In recent years, advancements made in dog nutrition and veterinary medicine as well as better care by pet owners, have all helped prolong the life spans of companion dogs. It is obviously a good thing that much-loved companions live longer but, at the same time, more and more owners now have to cope with various new difficulties associated with old age in dogs. The relationship between man and dogs has a long history but this is a completely new issue within that history.
This workshop will focus on caring for canine ‘dementia’, ‘joint troubles’ and ‘cataracts’ which are the specific problems of most concern within the issue of canine longevity. The workshop will exchange the most current information about how owners should handle old-age illness in dogs and deepen our understanding on this new issue.

Speakers:  
1.  ‘Dementia in Older Dogs’ 
Dr. Keiko ISHIKAWA
(Technical Education Department, Kyoritsu Seiyaku Corporation)

2. ‘Joint Diseases in Older Dogs’
Dr. Keiko ISHIKAWA
(Technical Education Department, Kyoritsu Seiyaku Corporation)

3.  ‘Eye Disease in Old Age : Cataracts’
Dr. Makoto YAMASHITA(Veterinarian at Fabre Animal Hospitall)

4. ‘Measures Owners Should Take in Caring for Older Dogs’
Ms. Keiko NAKATSUKA
(Representative of Dolcecane , JAHA authorized dog training instructor)
  ※Japanese only

 ■Workshop VII
“Nutritional Science for Pet Animals – Effect of Gut Health to Overall Health – ”

Dates : Sunday 13th December 13:00-16:00
Venue : Main Hall
Organizer : Secretariat
Chairperson: Prof. Toshinori SAKO(School of Veterinary Nursing & Technology, Faculty of Veterinary Science, Nippon Veterinary and Life Science University)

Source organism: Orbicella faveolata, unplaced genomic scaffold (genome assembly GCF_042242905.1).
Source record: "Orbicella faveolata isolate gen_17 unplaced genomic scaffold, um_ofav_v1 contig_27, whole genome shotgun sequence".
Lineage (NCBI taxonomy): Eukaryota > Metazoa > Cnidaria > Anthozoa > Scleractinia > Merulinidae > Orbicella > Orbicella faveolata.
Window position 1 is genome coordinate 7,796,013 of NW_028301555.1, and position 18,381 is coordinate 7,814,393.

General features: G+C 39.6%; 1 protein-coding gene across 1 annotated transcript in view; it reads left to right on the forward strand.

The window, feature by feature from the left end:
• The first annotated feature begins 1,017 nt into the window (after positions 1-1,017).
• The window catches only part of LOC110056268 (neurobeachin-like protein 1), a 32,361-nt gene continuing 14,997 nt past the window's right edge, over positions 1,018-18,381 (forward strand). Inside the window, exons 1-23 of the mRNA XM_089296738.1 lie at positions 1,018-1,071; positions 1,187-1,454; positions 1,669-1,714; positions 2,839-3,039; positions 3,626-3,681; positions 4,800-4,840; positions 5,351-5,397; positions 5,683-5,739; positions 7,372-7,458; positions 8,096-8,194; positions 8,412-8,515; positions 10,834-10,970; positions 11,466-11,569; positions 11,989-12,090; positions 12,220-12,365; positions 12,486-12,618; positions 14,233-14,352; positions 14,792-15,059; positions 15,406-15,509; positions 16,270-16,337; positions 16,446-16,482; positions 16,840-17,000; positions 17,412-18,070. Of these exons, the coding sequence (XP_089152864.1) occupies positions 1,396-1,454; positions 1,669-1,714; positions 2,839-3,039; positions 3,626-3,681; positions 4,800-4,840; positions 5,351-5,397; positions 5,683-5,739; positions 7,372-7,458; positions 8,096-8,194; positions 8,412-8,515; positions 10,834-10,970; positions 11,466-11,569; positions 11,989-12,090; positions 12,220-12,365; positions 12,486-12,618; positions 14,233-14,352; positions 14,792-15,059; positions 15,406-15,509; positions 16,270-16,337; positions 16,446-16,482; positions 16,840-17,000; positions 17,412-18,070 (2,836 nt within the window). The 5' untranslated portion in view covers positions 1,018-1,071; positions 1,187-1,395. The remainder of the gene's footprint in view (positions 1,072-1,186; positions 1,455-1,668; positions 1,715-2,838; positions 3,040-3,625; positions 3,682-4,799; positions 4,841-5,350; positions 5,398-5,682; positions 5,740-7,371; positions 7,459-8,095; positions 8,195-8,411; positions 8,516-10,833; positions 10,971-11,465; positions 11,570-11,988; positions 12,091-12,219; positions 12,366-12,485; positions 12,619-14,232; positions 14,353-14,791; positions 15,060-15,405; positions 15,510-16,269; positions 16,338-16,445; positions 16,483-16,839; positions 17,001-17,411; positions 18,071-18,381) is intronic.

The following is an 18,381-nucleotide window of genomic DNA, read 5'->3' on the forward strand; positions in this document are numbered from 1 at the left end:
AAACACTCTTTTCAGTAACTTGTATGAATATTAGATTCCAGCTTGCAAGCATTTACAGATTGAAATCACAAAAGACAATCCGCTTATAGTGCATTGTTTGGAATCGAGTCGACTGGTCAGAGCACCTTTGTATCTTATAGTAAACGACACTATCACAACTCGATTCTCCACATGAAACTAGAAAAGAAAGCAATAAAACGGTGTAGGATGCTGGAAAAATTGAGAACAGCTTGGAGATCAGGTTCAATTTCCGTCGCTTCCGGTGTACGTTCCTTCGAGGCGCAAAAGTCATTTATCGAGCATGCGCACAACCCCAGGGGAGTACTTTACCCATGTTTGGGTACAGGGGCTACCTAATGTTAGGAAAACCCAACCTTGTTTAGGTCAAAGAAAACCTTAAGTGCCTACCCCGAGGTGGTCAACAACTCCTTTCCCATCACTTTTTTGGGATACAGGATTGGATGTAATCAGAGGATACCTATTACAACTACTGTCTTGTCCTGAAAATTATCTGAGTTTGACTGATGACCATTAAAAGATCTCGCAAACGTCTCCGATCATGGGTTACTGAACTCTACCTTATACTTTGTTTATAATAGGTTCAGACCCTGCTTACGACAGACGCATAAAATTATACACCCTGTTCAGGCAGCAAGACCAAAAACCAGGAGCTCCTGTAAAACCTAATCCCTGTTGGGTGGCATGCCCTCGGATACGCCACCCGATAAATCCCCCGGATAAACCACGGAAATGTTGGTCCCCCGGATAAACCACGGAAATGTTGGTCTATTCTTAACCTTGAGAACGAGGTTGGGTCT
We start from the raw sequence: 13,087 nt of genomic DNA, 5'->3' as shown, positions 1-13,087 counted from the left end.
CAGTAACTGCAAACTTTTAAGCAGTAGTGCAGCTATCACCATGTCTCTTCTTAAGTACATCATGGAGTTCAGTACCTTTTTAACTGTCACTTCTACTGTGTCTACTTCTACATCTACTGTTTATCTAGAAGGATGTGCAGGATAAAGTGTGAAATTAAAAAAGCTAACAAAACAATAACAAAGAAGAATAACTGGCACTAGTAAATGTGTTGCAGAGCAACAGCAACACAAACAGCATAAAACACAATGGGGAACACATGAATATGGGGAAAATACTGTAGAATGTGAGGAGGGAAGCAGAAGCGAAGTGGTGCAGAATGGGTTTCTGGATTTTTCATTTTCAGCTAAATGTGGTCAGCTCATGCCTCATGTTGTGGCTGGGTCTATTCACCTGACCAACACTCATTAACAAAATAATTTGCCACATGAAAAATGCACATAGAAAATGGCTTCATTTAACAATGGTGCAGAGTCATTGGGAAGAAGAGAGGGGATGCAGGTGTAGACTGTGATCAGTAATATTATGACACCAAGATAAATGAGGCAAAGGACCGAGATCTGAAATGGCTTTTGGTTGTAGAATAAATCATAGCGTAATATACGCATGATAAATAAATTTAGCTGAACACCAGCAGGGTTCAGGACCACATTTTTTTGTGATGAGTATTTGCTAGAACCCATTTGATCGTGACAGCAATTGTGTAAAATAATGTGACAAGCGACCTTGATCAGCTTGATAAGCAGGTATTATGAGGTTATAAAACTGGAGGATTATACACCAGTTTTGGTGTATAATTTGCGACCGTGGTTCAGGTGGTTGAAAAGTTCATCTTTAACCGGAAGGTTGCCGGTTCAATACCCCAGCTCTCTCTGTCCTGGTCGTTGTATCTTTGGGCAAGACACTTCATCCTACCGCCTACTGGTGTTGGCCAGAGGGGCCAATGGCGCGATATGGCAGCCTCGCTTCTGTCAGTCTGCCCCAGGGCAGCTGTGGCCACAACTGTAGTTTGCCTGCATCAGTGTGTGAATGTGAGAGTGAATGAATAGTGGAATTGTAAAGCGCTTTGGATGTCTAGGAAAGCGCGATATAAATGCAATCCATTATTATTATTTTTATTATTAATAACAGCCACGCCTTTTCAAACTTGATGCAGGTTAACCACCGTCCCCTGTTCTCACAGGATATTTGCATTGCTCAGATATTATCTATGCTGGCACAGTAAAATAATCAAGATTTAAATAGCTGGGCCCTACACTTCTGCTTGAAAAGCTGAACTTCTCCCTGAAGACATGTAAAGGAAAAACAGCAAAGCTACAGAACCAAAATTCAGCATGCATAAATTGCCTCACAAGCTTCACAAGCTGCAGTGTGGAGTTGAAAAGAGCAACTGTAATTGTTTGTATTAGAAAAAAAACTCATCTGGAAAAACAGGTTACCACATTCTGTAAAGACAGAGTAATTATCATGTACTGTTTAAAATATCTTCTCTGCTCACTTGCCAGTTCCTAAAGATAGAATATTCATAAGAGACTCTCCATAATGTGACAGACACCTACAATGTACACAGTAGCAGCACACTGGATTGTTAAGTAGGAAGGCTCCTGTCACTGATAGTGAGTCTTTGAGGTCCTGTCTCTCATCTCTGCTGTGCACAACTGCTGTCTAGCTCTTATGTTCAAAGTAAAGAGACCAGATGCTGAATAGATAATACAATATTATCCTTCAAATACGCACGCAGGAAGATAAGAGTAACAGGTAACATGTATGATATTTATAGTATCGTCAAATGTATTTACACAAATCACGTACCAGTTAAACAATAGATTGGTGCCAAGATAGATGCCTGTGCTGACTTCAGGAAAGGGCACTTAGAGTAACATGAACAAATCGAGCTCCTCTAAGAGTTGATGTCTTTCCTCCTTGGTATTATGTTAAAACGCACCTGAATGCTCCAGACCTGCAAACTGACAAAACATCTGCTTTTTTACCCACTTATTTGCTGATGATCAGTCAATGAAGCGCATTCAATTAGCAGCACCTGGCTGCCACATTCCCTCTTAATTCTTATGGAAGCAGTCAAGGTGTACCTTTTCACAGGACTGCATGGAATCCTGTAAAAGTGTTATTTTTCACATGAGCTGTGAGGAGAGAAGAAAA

Supporting Company : Nestle Purina PetCare
Cooperation : Japanese Society of Pet Animal Nutrition / AnimaTec OHSHIMA

Purpose:
 Feeding is an extremely important factor in the health and maintenance of animals. However, no matter how excellent the feed is in terms of nutrition, unless the animal’s intestines (which absorb nutrients) are healthy, the animal cannot ingest adequate nutrients. As a result, maintaining good health becomes difficult.
Therefore, at this workshop, attention will be paid to the intestinal health of (especially) pet animals. It will provide information based on the most current dietetics research concerning the effect of intestinal condition on immunity, obesity (which is a common problem for both people and pets), diabetes (and its prevention), and daily diet management, etc.. The workshop will thereby deepen our thinking on the role of intestine health for overall health in pet animals.

Speakers :   
1.  ’Beneficial Effects of Natural Antibodies During Times of Stress in Puppies’
Dr. Jill Cline, PhD,
(Research Scientist, Nestle Purina Product Technology Center)

2.  “Clinical significance of diagnostic imaging in gastrointestinal diseases: A message from an imaging specialist”
Dr. Takayoshi MIYABAYASHI, BVS, MS, PhD
(Diplomate, American College of Veterinary Radiology Director & CEO, Institute of Veterinary Education & Advanced Technology)

3.  ’Obesity in Companion Animals’
Associate Prof. Katsumi ISHIOKA DVM, Ph.D
(School of Veterinary Nursing & Technology, Faculty of Veterinary Science, Nippon Veterinary and Life Science University)
 
4.  ’Preventing Diabetes and How it is Treated.’
Prof. Toshinori SAKO
(School of Veterinary Nursing & Technology, Faculty of Veterinary Science Nippon Veterinary and Life Science University) 
  ※simultaneous translation

  ■Workshop VIII
“Child Care and Animal Care”

Dates : Sunday 13th December 13:00-16:00
Venue : Meeting Room 501
Organizer : Japanese Animal Hospital Association (JAHA)
Chairperson: Dr. Hiroko SHIBANAI (Advisor, Japanese Animal Hospital Association / Director, Akasaka Animal Hospital)
MC: Dr. Hirohisa TOTSUKA (Chairman of Companion Animal Partnership Program Committee, Japanese Animal Hospital Association)
Supporting Company : ROYAL CANIN JAPON, Inc.